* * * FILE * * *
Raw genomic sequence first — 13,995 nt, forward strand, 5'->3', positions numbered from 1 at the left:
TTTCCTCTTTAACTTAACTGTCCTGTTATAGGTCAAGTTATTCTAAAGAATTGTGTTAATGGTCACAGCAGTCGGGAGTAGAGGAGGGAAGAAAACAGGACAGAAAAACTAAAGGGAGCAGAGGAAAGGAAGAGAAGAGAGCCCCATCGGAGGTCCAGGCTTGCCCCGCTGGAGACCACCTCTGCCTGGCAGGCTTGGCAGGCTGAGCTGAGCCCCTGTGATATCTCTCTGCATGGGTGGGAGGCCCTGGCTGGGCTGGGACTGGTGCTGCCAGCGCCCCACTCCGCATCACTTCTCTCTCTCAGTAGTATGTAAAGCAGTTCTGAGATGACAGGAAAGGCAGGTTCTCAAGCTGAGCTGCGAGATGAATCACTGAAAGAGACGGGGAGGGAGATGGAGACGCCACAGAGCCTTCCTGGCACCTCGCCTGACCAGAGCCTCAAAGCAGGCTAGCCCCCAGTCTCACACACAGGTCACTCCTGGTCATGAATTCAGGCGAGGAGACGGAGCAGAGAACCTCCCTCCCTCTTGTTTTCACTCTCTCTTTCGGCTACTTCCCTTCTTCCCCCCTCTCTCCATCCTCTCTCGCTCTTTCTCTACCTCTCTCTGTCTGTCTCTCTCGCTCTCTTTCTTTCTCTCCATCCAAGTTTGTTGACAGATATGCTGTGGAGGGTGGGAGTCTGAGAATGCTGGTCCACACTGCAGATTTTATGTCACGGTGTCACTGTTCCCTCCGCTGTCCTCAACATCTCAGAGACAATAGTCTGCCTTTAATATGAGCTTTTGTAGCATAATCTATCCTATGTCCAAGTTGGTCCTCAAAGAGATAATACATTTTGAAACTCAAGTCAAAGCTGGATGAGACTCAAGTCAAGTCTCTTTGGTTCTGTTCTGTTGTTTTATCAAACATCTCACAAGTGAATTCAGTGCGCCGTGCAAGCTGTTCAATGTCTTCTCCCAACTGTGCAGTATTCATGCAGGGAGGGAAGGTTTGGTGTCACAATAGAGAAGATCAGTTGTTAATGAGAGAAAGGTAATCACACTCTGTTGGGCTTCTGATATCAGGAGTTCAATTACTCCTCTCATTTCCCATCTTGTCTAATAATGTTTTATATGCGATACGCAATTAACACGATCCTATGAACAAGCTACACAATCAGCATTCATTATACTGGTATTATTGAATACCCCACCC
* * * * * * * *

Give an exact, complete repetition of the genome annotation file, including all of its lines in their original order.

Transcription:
Raw genomic sequence first — 13,995 nt, forward strand, 5'->3', positions numbered from 1 at the left:
TTTCCTCTTTAACTTAACTGTCCTGTTATAGGTCAAGTTATTCTAAAGAATTGTGTTAATGGTCACAGCAGTCGGGAGTAGAGGAGGGAAGAAAACAGGACAGAAAAACTAAAGGGAGCAGAGGAAAGGAAGAGAAGAGAGCCCCATCGGAGGTCCAGGCTTGCCCCGCTGGAGACCACCTCTGCCTGGCAGGCTTGGCAGGCTGAGCTGAGCCCCTGTGATATCTCTCTGCATGGGTGGGAGGCCCTGGCTGGGCTGGGACTGGTGCTGCCAGCGCCCCACTCCGCATCACTTCTCTCTCTCAGTAGTATGTAAAGCAGTTCTGAGATGACAGGAAAGGCAGGTTCTCAAGCTGAGCTGCGAGATGAATCACTGAAAGAGACGGGGAGGGAGATGGAGACGCCACAGAGCCTTCCTGGCACCTCGCCTGACCAGAGCCTCAAAGCAGGCTAGCCCCCAGTCTCACACACAGGTCACTCCTGGTCATGAATTCAGGCGAGGAGACGGAGCAGAGAACCTCCCTCCCTCTTGTTTTCACTCTCTCTTTCGGCTACTTCCCTTCTTCCCCCCTCTCTCCATCCTCTCTCGCTCTTTCTCTACCTCTCTCTGTCTGTCTCTCTCGCTCTCTTTCTTTCTCTCCATCCAAGTTTGTTGACAGATATGCTGTGGAGGGTGGGAGTCTGAGAATGCTGGTCCACACTGCAGATTTTATGTCACGGTGTCACTGTTCCCTCCGCTGTCCTCAACATCTCAGAGACAATAGTCTGCCTTTAATATGAGCTTTTGTAGCATAATCTATCCTATGTCCAAGTTGGTCCTCAAAGAGATAATACATTTTGAAACTCAAGTCAAAGCTGGATGAGACTCAAGTCAAGTCTCTTTGGTTCTGTTCTGTTGTTTTATCAAACATCTCACAAGTGAATTCAGTGCGCCGTGCAAGCTGTTCAATGTCTTCTCCCAACTGTGCAGTATTCATGCAGGGAGGGAAGGTTTGGTGTCACAATAGAGAAGATCAGTTGTTAATGAGAGAAAGGTAATCACACTCTGTTGGGCTTCTGATATCAGGAGTTCAATTACTCCTCTCATTTCCCATCTTGTCTAATAATGTTTTATATGCGATACGCAATTAACACGATCCTATGAACAAGCTACACAATCAGCATTCATTATACTGGTATTATTGAATACCCCACCC